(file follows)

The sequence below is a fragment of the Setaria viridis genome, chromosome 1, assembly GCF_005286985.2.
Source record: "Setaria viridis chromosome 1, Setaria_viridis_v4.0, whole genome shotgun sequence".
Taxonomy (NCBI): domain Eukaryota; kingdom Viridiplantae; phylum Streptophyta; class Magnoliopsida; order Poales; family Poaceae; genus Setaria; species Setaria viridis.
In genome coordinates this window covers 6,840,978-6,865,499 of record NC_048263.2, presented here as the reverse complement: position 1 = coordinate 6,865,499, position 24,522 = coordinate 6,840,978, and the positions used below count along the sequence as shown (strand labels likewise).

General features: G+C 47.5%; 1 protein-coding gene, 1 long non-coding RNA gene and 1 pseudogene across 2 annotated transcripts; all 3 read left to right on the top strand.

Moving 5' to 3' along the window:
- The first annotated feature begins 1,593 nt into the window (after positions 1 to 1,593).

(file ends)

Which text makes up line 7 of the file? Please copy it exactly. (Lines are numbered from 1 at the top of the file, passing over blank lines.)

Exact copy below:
- The first annotated feature begins 1,593 nt into the window (after positions 1 to 1,593).